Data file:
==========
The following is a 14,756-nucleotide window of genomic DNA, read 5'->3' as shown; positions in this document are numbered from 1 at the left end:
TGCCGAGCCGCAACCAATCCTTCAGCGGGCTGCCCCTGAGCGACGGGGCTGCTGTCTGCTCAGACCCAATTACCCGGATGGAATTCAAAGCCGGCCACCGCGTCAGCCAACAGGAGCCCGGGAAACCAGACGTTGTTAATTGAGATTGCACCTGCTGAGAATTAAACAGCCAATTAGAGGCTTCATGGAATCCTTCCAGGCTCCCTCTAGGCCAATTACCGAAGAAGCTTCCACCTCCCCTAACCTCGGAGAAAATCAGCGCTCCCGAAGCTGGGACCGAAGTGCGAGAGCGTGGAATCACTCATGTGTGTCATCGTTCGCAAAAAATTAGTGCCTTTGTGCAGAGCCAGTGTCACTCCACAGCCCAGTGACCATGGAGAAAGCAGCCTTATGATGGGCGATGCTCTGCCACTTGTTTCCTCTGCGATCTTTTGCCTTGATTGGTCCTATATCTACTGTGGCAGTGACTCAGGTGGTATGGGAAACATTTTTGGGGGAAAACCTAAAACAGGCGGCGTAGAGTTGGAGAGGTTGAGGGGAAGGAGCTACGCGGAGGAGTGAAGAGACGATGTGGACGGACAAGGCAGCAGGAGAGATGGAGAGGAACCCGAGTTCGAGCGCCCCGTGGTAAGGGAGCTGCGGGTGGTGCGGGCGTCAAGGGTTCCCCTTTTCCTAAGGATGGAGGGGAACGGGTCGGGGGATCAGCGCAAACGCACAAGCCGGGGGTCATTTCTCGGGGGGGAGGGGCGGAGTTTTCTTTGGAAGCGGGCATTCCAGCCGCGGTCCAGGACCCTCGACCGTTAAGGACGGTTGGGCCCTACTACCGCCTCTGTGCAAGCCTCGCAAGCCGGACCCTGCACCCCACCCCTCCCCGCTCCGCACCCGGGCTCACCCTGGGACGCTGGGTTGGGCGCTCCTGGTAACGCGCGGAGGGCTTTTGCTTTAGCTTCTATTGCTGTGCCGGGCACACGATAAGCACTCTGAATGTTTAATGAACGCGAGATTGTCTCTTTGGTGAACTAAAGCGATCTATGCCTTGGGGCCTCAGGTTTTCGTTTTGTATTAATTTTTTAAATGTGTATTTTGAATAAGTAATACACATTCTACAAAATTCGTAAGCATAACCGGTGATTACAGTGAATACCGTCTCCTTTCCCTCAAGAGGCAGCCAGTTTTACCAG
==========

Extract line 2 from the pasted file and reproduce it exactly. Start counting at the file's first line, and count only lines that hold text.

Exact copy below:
TGCCGAGCCGCAACCAATCCTTCAGCGGGCTGCCCCTGAGCGACGGGGCTGCTGTCTGCTCAGACCCAATTACCCGGATGGAATTCAAAGCCGGCCACCGCGTCAGCCAACAGGAGCCCGGGAAACCAGACGTTGTTAATTGAGATTGCACCTGCTGAGAATTAAACAGCCAATTAGAGGCTTCATGGAATCCTTCCAGGCTCCCTCTAGGCCAATTACCGAAGAAGCTTCCACCTCCCCTAACCTCGGAGAAAATCAGCGCTCCCGAAGCTGGGACCGAAGTGCGAGAGCGTGGAATCACTCATGTGTGTCATCGTTCGCAAAAAATTAGTGCCTTTGTGCAGAGCCAGTGTCACTCCACAGCCCAGTGACCATGGAGAAAGCAGCCTTATGATGGGCGATGCTCTGCCACTTGTTTCCTCTGCGATCTTTTGCCTTGATTGGTCCTATATCTACTGTGGCAGTGACTCAGGTGGTATGGGAAACATTTTTGGGGGAAAACCTAAAACAGGCGGCGTAGAGTTGGAGAGGTTGAGGGGAAGGAGCTACGCGGAGGAGTGAAGAGACGATGTGGACGGACAAGGCAGCAGGAGAGATGGAGAGGAACCCGAGTTCGAGCGCCCCGTGGTAAGGGAGCTGCGGGTGGTGCGGGCGTCAAGGGTTCCCCTTTTCCTAAGGATGGAGGGGAACGGGTCGGGGGATCAGCGCAAACGCACAAGCCGGGGGTCATTTCTCGGGGGGGAGGGGCGGAGTTTTCTTTGGAAGCGGGCATTCCAGCCGCGGTCCAGGACCCTCGACCGTTAAGGACGGTTGGGCCCTACTACCGCCTCTGTGCAAGCCTCGCAAGCCGGACCCTGCACCCCACCCCTCCCCGCTCCGCACCCGGGCTCACCCTGGGACGCTGGGTTGGGCGCTCCTGGTAACGCGCGGAGGGCTTTTGCTTTAGCTTCTATTGCTGTGCCGGGCACACGATAAGCACTCTGAATGTTTAATGAACGCGAGATTGTCTCTTTGGTGAACTAAAGCGATCTATGCCTTGGGGCCTCAGGTTTTCGTTTTGTATTAATTTTTTAAATGTGTATTTTGAATAAGTAATACACATTCTACAAAATTCGTAAGCATAACCGGTGATTACAGTGAATACCGTCTCCTTTCCCTCAAGAGGCAGCCAGTTTTACCAG